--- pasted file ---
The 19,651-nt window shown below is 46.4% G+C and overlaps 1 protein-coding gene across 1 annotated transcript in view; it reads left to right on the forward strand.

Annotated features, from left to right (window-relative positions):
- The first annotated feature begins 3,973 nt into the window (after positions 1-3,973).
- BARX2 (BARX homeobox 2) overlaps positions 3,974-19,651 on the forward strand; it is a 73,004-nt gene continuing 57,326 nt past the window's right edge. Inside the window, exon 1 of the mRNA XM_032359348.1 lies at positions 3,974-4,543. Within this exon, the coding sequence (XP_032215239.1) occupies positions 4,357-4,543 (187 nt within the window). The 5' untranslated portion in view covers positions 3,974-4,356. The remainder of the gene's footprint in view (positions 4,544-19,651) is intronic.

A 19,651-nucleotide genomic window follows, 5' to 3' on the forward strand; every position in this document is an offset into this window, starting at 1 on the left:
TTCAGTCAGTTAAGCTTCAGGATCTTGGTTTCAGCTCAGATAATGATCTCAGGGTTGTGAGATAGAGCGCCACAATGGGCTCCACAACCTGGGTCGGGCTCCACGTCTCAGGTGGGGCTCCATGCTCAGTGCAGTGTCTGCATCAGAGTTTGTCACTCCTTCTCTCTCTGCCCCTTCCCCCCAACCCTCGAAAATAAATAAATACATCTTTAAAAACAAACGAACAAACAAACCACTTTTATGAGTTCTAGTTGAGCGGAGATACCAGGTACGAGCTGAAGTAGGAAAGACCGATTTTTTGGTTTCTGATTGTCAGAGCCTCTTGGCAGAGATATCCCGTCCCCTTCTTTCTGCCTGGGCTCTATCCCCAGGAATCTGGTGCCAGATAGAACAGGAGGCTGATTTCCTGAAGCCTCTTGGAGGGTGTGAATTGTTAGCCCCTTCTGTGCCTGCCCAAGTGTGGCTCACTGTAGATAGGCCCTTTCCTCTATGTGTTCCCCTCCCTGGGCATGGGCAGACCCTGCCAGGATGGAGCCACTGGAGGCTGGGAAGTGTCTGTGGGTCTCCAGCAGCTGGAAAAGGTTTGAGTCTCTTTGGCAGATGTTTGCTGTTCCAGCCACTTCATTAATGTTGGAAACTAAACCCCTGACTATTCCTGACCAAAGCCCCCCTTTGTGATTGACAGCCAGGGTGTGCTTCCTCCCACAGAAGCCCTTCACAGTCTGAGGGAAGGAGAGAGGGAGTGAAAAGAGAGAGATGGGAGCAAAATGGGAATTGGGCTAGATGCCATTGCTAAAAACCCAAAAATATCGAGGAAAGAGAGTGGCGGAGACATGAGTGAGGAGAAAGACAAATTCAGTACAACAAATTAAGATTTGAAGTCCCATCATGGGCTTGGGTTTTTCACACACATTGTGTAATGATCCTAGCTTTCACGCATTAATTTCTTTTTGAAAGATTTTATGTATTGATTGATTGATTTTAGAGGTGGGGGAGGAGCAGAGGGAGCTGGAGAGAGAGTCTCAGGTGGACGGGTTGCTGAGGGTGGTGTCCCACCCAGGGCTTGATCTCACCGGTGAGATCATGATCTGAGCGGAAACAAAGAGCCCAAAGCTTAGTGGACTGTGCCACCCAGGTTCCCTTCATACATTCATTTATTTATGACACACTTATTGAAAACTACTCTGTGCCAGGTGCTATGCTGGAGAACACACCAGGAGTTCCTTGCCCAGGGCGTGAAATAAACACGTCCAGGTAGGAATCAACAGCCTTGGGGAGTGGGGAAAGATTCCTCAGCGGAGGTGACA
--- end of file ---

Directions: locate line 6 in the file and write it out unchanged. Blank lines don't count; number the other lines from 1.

TTCAGTCAGTTAAGCTTCAGGATCTTGGTTTCAGCTCAGATAATGATCTCAGGGTTGTGAGATAGAGCGCCACAATGGGCTCCACAACCTGGGTCGGGCTCCACGTCTCAGGTGGGGCTCCATGCTCAGTGCAGTGTCTGCATCAGAGTTTGTCACTCCTTCTCTCTCTGCCCCTTCCCCCCAACCCTCGAAAATAAATAAATACATCTTTAAAAACAAACGAACAAACAAACCACTTTTATGAGTTCTAGTTGAGCGGAGATACCAGGTACGAGCTGAAGTAGGAAAGACCGATTTTTTGGTTTCTGATTGTCAGAGCCTCTTGGCAGAGATATCCCGTCCCCTTCTTTCTGCCTGGGCTCTATCCCCAGGAATCTGGTGCCAGATAGAACAGGAGGCTGATTTCCTGAAGCCTCTTGGAGGGTGTGAATTGTTAGCCCCTTCTGTGCCTGCCCAAGTGTGGCTCACTGTAGATAGGCCCTTTCCTCTATGTGTTCCCCTCCCTGGGCATGGGCAGACCCTGCCAGGATGGAGCCACTGGAGGCTGGGAAGTGTCTGTGGGTCTCCAGCAGCTGGAAAAGGTTTGAGTCTCTTTGGCAGATGTTTGCTGTTCCAGCCACTTCATTAATGTTGGAAACTAAACCCCTGACTATTCCTGACCAAAGCCCCCCTTTGTGATTGACAGCCAGGGTGTGCTTCCTCCCACAGAAGCCCTTCACAGTCTGAGGGAAGGAGAGAGGGAGTGAAAAGAGAGAGATGGGAGCAAAATGGGAATTGGGCTAGATGCCATTGCTAAAAACCCAAAAATATCGAGGAAAGAGAGTGGCGGAGACATGAGTGAGGAGAAAGACAAATTCAGTACAACAAATTAAGATTTGAAGTCCCATCATGGGCTTGGGTTTTTCACACACATTGTGTAATGATCCTAGCTTTCACGCATTAATTTCTTTTTGAAAGATTTTATGTATTGATTGATTGATTTTAGAGGTGGGGGAGGAGCAGAGGGAGCTGGAGAGAGAGTCTCAGGTGGACGGGTTGCTGAGGGTGGTGTCCCACCCAGGGCTTGATCTCACCGGTGAGATCATGATCTGAGCGGAAACAAAGAGCCCAAAGCTTAGTGGACTGTGCCACCCAGGTTCCCTTCATACATTCATTTATTTATGACACACTTATTGAAAACTACTCTGTGCCAGGTGCTATGCTGGAGAACACACCAGGAGTTCCTTGCCCAGGGCGTGAAATAAACACGTCCAGGTAGGAATCAACAGCCTTGGGGAGTGGGGAAAGATTCCTCAGCGGAGGTGACA